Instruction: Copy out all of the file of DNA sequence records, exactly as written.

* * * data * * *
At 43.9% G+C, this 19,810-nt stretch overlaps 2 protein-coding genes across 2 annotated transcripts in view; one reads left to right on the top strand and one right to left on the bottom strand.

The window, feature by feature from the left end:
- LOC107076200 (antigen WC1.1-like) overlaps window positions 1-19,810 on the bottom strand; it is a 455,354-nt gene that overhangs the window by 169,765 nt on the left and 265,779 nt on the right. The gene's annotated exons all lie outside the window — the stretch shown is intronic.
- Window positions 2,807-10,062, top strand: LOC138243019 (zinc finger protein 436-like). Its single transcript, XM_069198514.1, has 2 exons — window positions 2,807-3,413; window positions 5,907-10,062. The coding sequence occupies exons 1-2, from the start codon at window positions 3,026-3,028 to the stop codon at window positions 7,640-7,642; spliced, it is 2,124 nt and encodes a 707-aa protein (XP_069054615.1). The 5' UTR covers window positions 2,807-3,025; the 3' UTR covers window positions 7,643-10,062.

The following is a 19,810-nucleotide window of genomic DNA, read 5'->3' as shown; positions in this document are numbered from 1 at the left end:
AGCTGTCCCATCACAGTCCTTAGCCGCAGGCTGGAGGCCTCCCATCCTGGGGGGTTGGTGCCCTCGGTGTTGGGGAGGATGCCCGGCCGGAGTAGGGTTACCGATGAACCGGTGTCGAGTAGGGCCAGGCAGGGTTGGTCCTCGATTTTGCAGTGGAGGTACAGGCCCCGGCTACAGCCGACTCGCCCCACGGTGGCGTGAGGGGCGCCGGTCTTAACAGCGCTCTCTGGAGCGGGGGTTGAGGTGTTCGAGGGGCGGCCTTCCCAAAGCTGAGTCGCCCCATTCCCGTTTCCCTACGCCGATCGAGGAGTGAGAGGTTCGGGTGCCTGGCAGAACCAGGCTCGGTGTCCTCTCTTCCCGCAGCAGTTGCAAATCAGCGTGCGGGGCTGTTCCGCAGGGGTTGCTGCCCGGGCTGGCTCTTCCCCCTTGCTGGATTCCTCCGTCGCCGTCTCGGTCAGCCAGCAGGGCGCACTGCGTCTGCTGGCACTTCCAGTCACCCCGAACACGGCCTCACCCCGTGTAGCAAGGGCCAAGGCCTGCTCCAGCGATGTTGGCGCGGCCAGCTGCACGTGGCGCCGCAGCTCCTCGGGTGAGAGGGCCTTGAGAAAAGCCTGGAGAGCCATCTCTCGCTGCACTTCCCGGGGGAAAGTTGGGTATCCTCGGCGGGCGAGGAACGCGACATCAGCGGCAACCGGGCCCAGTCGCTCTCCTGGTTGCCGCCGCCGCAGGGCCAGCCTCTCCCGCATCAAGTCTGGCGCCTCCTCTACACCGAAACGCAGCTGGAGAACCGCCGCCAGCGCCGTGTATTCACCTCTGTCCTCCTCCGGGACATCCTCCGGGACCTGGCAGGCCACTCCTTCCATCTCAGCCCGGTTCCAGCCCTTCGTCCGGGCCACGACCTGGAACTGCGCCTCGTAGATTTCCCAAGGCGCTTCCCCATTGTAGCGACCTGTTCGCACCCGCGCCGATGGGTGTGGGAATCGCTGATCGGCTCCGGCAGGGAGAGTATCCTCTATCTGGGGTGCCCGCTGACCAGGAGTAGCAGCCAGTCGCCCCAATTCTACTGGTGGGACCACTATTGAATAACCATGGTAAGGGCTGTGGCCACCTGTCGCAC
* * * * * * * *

At 43.9% G+C, this 19,810-nt stretch overlaps 2 protein-coding genes across 2 annotated transcripts in view; one reads left to right on the top strand and one right to left on the bottom strand.

The window, feature by feature from the left end:
- LOC107076200 (antigen WC1.1-like) overlaps window positions 1-19,810 on the bottom strand; it is a 455,354-nt gene that overhangs the window by 169,765 nt on the left and 265,779 nt on the right. The gene's annotated exons all lie outside the window — the stretch shown is intronic.
- Window positions 2,807-10,062, top strand: LOC138243019 (zinc finger protein 436-like). Its single transcript, XM_069198514.1, has 2 exons — window positions 2,807-3,413; window positions 5,907-10,062. The coding sequence occupies exons 1-2, from the start codon at window positions 3,026-3,028 to the stop codon at window positions 7,640-7,642; spliced, it is 2,124 nt and encodes a 707-aa protein (XP_069054615.1). The 5' UTR covers window positions 2,807-3,025; the 3' UTR covers window positions 7,643-10,062.

The following is a 19,810-nucleotide window of genomic DNA, read 5'->3' as shown; positions in this document are numbered from 1 at the left end:
AGCTGTCCCATCACAGTCCTTAGCCGCAGGCTGGAGGCCTCCCATCCTGGGGGGTTGGTGCCCTCGGTGTTGGGGAGGATGCCCGGCCGGAGTAGGGTTACCGATGAACCGGTGTCGAGTAGGGCCAGGCAGGGTTGGTCCTCGATTTTGCAGTGGAGGTACAGGCCCCGGCTACAGCCGACTCGCCCCACGGTGGCGTGAGGGGCGCCGGTCTTAACAGCGCTCTCTGGAGCGGGGGTTGAGGTGTTCGAGGGGCGGCCTTCCCAAAGCTGAGTCGCCCCATTCCCGTTTCCCTACGCCGATCGAGGAGTGAGAGGTTCGGGTGCCTGGCAGAACCAGGCTCGGTGTCCTCTCTTCCCGCAGCAGTTGCAAATCAGCGTGCGGGGCTGTTCCGCAGGGGTTGCTGCCCGGGCTGGCTCTTCCCCCTTGCTGGATTCCTCCGTCGCCGTCTCGGTCAGCCAGCAGGGCGCACTGCGTCTGCTGGCACTTCCAGTCACCCCGAACACGGCCTCACCCCGTGTAGCAAGGGCCAAGGCCTGCTCCAGCGATGTTGGCGCGGCCAGCTGCACGTGGCGCCGCAGCTCCTCGGGTGAGAGGGCCTTGAGAAAAGCCTGGAGAGCCATCTCTCGCTGCACTTCCCGGGGGAAAGTTGGGTATCCTCGGCGGGCGAGGAACGCGACATCAGCGGCAACCGGGCCCAGTCGCTCTCCTGGTTGCCGCCGCCGCAGGGCCAGCCTCTCCCGCATCAAGTCTGGCGCCTCCTCTACACCGAAACGCAGCTGGAGAACCGCCGCCAGCGCCGTGTATTCACCTCTGTCCTCCTCCGGGACATCCTCCGGGACCTGGCAGGCCACTCCTTCCATCTCAGCCCGGTTCCAGCCCTTCGTCCGGGCCACGACCTGGAACTGCGCCTCGTAGATTTCCCAAGGCGCTTCCCCATTGTAGCGACCTGTTCGCACCCGCGCCGATGGGTGTGGGAATCGCTGATCGGCTCCGGCAGGGAGAGTATCCTCTATCTGGGGTGCCCGCTGACCAGGAGTAGCAGCCAGTCGCCCCAATTCTACTGGTGGGACCACTATTGAATAACCATGGTAAGGGCTGTGGCCACCTGTCGCAC